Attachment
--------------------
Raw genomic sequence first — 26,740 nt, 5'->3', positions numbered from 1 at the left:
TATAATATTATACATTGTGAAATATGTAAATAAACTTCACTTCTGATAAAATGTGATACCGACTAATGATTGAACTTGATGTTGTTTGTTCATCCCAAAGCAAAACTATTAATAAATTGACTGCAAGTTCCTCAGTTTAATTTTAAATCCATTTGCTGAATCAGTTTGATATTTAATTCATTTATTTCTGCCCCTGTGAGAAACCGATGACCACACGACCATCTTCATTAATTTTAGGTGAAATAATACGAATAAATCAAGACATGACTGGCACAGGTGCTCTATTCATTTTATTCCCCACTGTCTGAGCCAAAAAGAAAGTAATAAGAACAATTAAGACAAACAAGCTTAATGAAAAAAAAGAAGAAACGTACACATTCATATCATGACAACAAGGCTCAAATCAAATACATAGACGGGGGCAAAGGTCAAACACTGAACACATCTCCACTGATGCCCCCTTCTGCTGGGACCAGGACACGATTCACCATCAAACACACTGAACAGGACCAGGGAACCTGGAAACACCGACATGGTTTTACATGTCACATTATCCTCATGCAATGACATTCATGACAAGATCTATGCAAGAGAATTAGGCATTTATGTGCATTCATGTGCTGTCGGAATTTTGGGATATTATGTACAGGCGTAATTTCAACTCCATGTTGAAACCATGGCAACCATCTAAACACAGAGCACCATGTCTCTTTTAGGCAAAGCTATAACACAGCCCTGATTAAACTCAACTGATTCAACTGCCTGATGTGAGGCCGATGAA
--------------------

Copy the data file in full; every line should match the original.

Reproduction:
Raw genomic sequence first — 26,740 nt, 5'->3', positions numbered from 1 at the left:
TATAATATTATACATTGTGAAATATGTAAATAAACTTCACTTCTGATAAAATGTGATACCGACTAATGATTGAACTTGATGTTGTTTGTTCATCCCAAAGCAAAACTATTAATAAATTGACTGCAAGTTCCTCAGTTTAATTTTAAATCCATTTGCTGAATCAGTTTGATATTTAATTCATTTATTTCTGCCCCTGTGAGAAACCGATGACCACACGACCATCTTCATTAATTTTAGGTGAAATAATACGAATAAATCAAGACATGACTGGCACAGGTGCTCTATTCATTTTATTCCCCACTGTCTGAGCCAAAAAGAAAGTAATAAGAACAATTAAGACAAACAAGCTTAATGAAAAAAAAGAAGAAACGTACACATTCATATCATGACAACAAGGCTCAAATCAAATACATAGACGGGGGCAAAGGTCAAACACTGAACACATCTCCACTGATGCCCCCTTCTGCTGGGACCAGGACACGATTCACCATCAAACACACTGAACAGGACCAGGGAACCTGGAAACACCGACATGGTTTTACATGTCACATTATCCTCATGCAATGACATTCATGACAAGATCTATGCAAGAGAATTAGGCATTTATGTGCATTCATGTGCTGTCGGAATTTTGGGATATTATGTACAGGCGTAATTTCAACTCCATGTTGAAACCATGGCAACCATCTAAACACAGAGCACCATGTCTCTTTTAGGCAAAGCTATAACACAGCCCTGATTAAACTCAACTGATTCAACTGCCTGATGTGAGGCCGATGAA